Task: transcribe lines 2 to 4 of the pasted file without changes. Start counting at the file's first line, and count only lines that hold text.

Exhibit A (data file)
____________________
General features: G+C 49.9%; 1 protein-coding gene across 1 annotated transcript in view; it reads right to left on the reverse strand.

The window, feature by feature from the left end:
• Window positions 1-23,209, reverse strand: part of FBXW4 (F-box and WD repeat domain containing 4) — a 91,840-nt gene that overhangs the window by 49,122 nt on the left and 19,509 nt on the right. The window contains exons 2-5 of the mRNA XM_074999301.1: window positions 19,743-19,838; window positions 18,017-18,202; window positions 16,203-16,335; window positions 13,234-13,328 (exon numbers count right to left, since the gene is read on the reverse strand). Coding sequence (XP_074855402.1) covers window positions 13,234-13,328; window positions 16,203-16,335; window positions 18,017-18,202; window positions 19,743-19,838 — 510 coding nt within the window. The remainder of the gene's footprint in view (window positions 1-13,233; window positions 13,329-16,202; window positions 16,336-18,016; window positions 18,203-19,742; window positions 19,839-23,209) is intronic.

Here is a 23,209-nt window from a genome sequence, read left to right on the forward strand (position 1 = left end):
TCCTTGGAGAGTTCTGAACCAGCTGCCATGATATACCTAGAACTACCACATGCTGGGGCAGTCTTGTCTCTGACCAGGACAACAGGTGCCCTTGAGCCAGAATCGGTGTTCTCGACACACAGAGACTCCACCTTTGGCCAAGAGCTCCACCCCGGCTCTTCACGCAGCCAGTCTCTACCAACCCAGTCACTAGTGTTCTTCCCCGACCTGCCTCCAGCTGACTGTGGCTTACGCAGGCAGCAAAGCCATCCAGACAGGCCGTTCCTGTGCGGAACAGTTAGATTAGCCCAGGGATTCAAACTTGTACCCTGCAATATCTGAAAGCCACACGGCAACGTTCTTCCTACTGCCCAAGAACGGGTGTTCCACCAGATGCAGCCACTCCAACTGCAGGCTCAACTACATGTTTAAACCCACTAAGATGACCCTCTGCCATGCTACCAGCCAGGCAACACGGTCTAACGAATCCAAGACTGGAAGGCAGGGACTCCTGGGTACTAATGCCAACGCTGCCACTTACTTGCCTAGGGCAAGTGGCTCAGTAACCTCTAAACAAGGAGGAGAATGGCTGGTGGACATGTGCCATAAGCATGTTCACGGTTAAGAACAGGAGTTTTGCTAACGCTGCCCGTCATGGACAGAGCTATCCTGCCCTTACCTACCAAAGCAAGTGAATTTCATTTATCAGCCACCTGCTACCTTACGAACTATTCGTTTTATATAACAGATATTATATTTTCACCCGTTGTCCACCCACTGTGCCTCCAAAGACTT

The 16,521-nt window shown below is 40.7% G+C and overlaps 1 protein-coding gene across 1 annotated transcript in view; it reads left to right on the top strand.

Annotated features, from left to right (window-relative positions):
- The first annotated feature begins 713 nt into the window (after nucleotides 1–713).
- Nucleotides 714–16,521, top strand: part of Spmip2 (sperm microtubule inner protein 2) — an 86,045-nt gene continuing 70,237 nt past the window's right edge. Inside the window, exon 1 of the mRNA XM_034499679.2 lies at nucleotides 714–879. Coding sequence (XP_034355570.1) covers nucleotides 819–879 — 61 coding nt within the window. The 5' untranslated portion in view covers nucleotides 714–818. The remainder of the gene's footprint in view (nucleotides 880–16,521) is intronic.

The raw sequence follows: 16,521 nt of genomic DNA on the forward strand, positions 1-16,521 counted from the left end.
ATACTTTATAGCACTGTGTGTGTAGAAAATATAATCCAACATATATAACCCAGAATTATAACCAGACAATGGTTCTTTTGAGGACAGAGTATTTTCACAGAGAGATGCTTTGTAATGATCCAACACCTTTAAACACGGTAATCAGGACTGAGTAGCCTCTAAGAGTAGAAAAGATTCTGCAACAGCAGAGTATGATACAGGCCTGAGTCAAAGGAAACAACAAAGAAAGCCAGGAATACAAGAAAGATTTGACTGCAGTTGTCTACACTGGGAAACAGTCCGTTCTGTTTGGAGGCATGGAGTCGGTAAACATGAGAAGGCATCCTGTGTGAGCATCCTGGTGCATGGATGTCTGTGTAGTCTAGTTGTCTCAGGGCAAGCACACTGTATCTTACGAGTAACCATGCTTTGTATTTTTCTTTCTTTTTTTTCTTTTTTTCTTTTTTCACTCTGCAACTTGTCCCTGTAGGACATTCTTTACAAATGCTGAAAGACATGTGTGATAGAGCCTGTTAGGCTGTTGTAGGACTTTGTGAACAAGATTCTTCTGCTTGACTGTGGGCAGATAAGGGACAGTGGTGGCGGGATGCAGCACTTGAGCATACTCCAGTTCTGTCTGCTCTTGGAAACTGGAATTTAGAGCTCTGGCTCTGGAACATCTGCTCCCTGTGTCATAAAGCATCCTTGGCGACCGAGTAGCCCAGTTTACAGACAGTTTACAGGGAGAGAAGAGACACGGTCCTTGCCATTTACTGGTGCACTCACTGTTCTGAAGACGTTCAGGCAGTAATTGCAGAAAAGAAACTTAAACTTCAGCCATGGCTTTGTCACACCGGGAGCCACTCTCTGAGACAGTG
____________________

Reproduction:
The window, feature by feature from the left end:
• Window positions 1-23,209, reverse strand: part of FBXW4 (F-box and WD repeat domain containing 4) — a 91,840-nt gene that overhangs the window by 49,122 nt on the left and 19,509 nt on the right. The window contains exons 2-5 of the mRNA XM_074999301.1: window positions 19,743-19,838; window positions 18,017-18,202; window positions 16,203-16,335; window positions 13,234-13,328 (exon numbers count right to left, since the gene is read on the reverse strand). Coding sequence (XP_074855402.1) covers window positions 13,234-13,328; window positions 16,203-16,335; window positions 18,017-18,202; window positions 19,743-19,838 — 510 coding nt within the window. The remainder of the gene's footprint in view (window positions 1-13,233; window positions 13,329-16,202; window positions 16,336-18,016; window positions 18,203-19,742; window positions 19,839-23,209) is intronic.

Here is a 23,209-nt window from a genome sequence, read left to right on the forward strand (position 1 = left end):